Receptionists serve as a sort of glue in any office and as such are an invaluable part of every company. They are responsible for many of the upfront tasks such as answering phones, organizing and entering data, managing schedules and general office maintenance. Receptionists also hold the very important task of being the first point of contact for an office, requiring that their skill set be met by a personality to match. Understanding these details when applying for a receptionist job can help improve your resume and cover letter when searching for a job in the field.
Specialized Job Boards for Receptionist Jobs
There are countless job boards, making the search for a job as a receptionist a large task. In addition to the major job boards, you may want to look at the following ones:
Admin Crossing offers a comprehensive list of administrative positions in a wide span of fields. The service is free and allows for customizable searches so that you can focus on your particular requirements in your next job.
The Office Team branch at Robert Half provides an easy browsing platform to search for your next job as a receptionist. Unlike other comprehensive job boards, Robert Half has created a design that makes it easy and intuitive to search through the pages of administrative positions.
This job board allows users to search for administrative jobs by specialty, location, or match. iHireAdmin is so dedicated to careers in reception that they are also able to provide current data on the hiring trends and the demographics of both employers and employees. This data allows you to find your particular niche and enter an area in which you hold a competitive advantage.
Resume Tips Specific to Receptionist Jobs (Also Applicable to LinkedIn Profiles)
The greatest responsibilities as a receptionist rely on good organizational and communication skills. Because of this it is incredibly important to demonstrate these skills at first glance in your resume. While creating your resume, or reviewing your current resume, consider the following:
Formatting – While formatting your resume, be sure to have sections clearly marked and labeled. This will help search committees find the relevant information quickly, thus showing that you are able to articulate your thoughts effectively.
Relevant Experience – Any position that relied on your organizational skills and abilities to think and act quickly can potentially be relevant here. That being said, be very specific as to why the job is relevant. Rather than listing “Store Manager” as a previous experience without much explanation be sure to include examples of the duties that are relevant to the position for which you are applying.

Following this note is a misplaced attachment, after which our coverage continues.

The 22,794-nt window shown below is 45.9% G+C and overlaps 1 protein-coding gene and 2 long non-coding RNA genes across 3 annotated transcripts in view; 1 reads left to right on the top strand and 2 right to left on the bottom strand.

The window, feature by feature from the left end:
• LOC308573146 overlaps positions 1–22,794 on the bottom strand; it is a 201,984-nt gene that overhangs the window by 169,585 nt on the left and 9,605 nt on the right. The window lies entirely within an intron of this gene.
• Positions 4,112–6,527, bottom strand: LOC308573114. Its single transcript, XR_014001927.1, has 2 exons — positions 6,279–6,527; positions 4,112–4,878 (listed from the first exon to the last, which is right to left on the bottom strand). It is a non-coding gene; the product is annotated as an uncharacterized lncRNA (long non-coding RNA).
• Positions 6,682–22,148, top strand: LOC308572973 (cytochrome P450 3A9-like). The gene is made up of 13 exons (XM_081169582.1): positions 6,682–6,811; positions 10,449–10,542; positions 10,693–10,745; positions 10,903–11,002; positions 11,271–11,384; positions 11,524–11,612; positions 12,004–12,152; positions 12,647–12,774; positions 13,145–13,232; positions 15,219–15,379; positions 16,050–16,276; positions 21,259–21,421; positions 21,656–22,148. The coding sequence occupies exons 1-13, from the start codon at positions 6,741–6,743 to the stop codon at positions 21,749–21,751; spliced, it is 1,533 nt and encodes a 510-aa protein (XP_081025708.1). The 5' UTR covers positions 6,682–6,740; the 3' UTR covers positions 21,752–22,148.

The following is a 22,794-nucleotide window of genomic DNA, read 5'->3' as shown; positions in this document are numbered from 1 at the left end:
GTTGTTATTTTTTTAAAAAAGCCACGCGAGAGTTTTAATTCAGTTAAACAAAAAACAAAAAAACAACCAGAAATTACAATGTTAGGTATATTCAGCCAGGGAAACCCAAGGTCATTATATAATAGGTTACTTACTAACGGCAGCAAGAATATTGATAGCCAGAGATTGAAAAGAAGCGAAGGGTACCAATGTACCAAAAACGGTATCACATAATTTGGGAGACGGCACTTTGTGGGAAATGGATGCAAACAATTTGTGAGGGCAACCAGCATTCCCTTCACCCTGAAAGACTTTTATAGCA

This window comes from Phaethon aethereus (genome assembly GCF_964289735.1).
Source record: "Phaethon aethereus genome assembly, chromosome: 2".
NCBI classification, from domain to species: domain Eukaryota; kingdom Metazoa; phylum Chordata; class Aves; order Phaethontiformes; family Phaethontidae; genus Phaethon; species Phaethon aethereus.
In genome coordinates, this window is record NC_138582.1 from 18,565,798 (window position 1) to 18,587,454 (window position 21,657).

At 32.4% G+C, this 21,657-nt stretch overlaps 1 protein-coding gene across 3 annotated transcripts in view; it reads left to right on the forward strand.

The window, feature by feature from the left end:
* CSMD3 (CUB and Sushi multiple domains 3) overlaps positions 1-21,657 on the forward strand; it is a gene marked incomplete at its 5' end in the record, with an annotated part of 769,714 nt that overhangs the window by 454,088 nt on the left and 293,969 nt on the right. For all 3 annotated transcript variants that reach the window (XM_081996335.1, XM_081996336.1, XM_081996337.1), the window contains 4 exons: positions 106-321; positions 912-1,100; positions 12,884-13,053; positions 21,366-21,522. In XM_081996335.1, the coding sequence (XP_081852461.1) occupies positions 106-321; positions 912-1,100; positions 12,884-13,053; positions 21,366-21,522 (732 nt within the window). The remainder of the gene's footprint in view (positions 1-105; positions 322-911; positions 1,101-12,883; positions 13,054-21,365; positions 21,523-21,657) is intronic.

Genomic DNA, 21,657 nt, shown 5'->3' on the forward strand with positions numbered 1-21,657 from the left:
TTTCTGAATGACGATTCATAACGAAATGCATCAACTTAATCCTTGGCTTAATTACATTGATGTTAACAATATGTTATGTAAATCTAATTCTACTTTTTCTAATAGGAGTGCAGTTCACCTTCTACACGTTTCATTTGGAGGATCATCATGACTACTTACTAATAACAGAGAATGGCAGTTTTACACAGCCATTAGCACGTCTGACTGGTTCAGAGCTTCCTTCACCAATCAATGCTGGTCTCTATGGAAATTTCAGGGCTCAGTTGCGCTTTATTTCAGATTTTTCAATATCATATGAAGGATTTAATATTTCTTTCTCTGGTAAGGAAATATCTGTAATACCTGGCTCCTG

Language – If you speak a language other than English, mention it, including your level of proficiency.
Must Include – If you have any special training or technical skills, then be sure to include them in a section dedicated for this. Any additional skills that you have to offer—such as computer programs and database training—can help set you apart from other candidates, so you want this information to be readily available to the reader at first glance.
Cover Letter Tips Specific to Receptionist Jobs
Your cover letter is particularly important, as it is a good opportunity to articulate exactly why you are the best candidate for the job. More specifically, it provides you the opportunity to demonstrate your impressive communication skills, your attention to details, and your ability to write with a professional tone: all qualities of superior importance when applying to a receptionist job.
Relevant Details – Use this opportunity to demonstrate your organizational abilities by concisely articulating your relevant experience in an organized fashion. Separate your relevant experience by the skills that are best demonstrated in each position. For example, write about the job that best taught you how to write professionally or how to use the scheduling platform that is used by most major corporations. Utilize another paragraph to discuss the job that allowed you to organize the weekly board meetings, and then outline your role in this process. Each example should only build your case that you are the best candidate for the position.
Power Words – Use strong words that will clearly articulate your active role in each position. Swap out soft words for “power words” such as “acquired,” “implemented,” “commissioned” and “conducted.” These word swaps, while simple, can shift the message from “I am an employee” to “I am a valuable asset.”
Every step of the process should be guided by the desired skills that employers are looking for. By proving that you are indeed everything you promise to be employers will be more likely to bring you in for an interview, where you can then demonstrate your warm and welcoming personality that will soon be the first point of contact for their company!